Homewood Theater

2834 18th Street South,
Homewood, AL 35209

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The old Royal Theater was totally remodeled in 1941, to the plans of architect Wilmot C. Douglas of Birmingham. It was given a new facade, faced in Vitrolite and stucco.

The Homewood Theater was closed around 1963.

Contributed by Lost Memory

Recent comments (view all 3 comments)

Backseater
Backseater on February 5, 2005 at 8:14 pm

I must have seen dozens if not hundreds of movies at the Homewood from 1954-1963. In the unfortunate era of segregation, the balcony was “Jim Crowed,” the only Birmingham area theater that I remember being so arranged. There was a separate entrance for Blacks, served by the same box office, leading to the balcony. In the picture linked elsewhere in this site, it’s the door on the far left. Black kids would come down the inside balcony stairs and ask us white kids to get them popcorn and stuff from the concession stand. As I recall fifty years later, we always obliged—or at least, I did. I saw many classics at the Homewood, including Frank Sinatra in the original “Ocean’s Eleven” (beware of imitations), Alec Guinness in the original “Ladykillers” (beware of imitations), Joan Collins in “Land of the Pharoahs” (1956), Peter Cushing and Christopher Lee in “The Mummy” (1959), Gregory Peck in the Guns of Navarone" (1960), Yul Brynner and Steve McQueen in “The Magnificent Seven,” Grant Withers and William Shallert in “The Incredible Shrinking Man,” and John Agar in “The Mole People,” among many others. In the early 1960s it went under new management (?) and changed over to an “art” theater (i.e., Brigitte Bardot). It closed in 1963, at about the same time I went off to college in Memphis. When I returned to B'ham twenty years later, it had become a Schwinn Bicycle store, and later I actually bought a bicycle there (I guess what goes around comes around). Several of the original auditorium doors were still in service in different locations, and the exterior facade was only slightly changed, but no remnant of the balcony or the projection booth had survived. Ah, memories. I haven’t been back since 1994, and so cannot comment on more recent developments. Best wishes, good luck, and good counting to all.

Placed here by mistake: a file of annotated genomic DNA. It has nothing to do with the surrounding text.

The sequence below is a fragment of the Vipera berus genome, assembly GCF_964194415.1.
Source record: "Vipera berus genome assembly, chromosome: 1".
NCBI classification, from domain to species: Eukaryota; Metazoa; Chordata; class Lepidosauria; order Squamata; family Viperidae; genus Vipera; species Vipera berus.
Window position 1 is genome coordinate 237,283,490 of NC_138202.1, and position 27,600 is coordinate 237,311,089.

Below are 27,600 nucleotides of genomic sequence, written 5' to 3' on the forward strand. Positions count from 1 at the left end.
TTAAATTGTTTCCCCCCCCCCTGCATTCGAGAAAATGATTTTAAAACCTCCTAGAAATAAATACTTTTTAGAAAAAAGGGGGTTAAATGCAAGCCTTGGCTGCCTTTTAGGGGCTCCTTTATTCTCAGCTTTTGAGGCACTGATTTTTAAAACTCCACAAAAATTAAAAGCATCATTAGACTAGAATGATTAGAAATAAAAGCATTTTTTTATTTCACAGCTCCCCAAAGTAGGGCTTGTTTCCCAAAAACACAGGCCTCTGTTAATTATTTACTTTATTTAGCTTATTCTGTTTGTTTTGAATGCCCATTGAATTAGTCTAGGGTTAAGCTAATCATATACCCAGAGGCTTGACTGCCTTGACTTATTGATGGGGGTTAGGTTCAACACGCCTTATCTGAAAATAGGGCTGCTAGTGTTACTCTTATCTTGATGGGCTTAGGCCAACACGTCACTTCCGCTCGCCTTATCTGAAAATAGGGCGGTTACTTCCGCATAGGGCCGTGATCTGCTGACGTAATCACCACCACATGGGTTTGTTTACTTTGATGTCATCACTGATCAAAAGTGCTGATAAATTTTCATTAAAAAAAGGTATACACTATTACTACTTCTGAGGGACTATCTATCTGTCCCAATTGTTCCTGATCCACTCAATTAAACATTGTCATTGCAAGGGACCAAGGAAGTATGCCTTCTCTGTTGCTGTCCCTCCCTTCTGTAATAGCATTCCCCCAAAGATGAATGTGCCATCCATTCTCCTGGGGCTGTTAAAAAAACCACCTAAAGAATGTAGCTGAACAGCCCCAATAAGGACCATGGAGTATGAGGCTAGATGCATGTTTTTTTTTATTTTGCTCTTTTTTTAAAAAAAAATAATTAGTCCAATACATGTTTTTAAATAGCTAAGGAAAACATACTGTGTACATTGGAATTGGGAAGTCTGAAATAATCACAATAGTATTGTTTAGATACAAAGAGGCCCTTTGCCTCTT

kencmcintyre
kencmcintyre on September 21, 2007 at 5:46 pm

The Homewood was listed in the 1963 IMPA, in its last year of existence as a theater according to the information above. The operating chain was the Waters Theater Co. of Birmingham. J.R. Waters was the film booker, while W.D Waters was the purchasing head.

Bhamwiki
Bhamwiki on December 31, 2010 at 8:50 am

The Birmingham Public Library Digital Collections has a c. 1928 photo of the original Homewood Theatre facade (with ads for the 1928 Lon Chaney police caper “While the City Sleeps”): http://bplonline.cdmhost.com/u?/p4017coll6,1643

And fabulous Birmingham nostalgia site “Birmingham Rewound” has a copy of a brief January 1941 Birmingham News article about the renovations (with the architect’s facade rendering): View link.jpg)

I’m digesting these sources into a Bhamwiki article: http://www.bhamwiki.com/w/Homewood_Theatre

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